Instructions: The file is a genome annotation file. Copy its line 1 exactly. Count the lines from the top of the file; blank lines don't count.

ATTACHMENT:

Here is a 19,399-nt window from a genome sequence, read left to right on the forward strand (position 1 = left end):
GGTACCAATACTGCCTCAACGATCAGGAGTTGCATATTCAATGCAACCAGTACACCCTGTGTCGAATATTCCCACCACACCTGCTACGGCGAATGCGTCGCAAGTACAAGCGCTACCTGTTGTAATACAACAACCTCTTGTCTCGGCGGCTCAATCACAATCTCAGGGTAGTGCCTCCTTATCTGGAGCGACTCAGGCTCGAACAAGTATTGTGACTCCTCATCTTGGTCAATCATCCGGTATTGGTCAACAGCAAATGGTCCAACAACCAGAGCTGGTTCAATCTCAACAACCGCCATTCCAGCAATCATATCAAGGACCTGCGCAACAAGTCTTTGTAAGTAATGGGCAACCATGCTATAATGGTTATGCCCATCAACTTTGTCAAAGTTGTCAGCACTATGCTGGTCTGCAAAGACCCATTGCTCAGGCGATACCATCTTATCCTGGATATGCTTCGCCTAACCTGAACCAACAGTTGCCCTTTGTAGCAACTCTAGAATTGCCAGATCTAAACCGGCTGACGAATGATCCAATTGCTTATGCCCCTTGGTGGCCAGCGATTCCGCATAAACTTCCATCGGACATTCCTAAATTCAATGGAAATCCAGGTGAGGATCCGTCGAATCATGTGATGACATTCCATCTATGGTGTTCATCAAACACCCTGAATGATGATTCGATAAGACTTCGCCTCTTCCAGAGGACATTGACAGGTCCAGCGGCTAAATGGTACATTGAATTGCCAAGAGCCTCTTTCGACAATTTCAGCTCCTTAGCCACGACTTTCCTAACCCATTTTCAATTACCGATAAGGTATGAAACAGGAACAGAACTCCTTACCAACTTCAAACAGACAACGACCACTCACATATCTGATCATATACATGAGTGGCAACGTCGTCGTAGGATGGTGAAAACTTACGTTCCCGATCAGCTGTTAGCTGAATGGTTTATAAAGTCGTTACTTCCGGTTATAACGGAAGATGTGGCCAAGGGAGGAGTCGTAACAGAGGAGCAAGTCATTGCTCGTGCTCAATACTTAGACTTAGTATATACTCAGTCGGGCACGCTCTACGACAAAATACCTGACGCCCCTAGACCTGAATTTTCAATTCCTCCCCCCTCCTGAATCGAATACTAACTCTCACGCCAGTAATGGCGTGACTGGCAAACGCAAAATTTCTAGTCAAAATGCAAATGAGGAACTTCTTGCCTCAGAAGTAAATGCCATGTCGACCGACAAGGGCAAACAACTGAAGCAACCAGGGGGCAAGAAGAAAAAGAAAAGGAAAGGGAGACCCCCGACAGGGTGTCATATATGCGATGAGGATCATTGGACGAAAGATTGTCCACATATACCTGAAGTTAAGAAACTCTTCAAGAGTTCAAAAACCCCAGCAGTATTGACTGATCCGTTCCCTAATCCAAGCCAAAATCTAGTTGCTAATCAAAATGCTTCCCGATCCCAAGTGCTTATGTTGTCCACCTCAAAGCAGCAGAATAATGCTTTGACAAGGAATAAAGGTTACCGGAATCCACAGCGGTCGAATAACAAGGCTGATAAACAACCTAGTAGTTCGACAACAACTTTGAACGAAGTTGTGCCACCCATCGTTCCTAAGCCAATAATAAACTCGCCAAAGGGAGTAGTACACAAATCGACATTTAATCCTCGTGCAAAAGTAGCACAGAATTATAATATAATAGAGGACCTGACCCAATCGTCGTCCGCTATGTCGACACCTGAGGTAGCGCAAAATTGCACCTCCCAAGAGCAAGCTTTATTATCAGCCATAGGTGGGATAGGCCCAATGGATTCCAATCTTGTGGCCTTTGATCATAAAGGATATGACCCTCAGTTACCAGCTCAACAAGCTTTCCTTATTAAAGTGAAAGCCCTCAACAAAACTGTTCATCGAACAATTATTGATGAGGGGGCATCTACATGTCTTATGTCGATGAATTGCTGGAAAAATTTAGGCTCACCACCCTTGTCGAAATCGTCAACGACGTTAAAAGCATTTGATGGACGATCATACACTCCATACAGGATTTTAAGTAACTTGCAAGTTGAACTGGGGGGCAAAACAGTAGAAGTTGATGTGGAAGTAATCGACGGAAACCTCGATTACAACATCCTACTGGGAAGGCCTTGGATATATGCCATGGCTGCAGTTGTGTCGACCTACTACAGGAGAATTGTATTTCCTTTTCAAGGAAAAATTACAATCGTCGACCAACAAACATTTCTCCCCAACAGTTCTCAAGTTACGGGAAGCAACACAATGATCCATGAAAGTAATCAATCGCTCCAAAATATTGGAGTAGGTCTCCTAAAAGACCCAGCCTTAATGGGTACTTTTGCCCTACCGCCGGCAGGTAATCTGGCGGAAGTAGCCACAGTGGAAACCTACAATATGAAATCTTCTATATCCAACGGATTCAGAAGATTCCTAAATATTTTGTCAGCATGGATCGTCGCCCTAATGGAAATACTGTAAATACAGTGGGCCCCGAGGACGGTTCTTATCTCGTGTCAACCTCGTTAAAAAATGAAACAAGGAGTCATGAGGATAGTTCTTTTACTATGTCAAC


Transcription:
Here is a 19,399-nt window from a genome sequence, read left to right on the forward strand (position 1 = left end):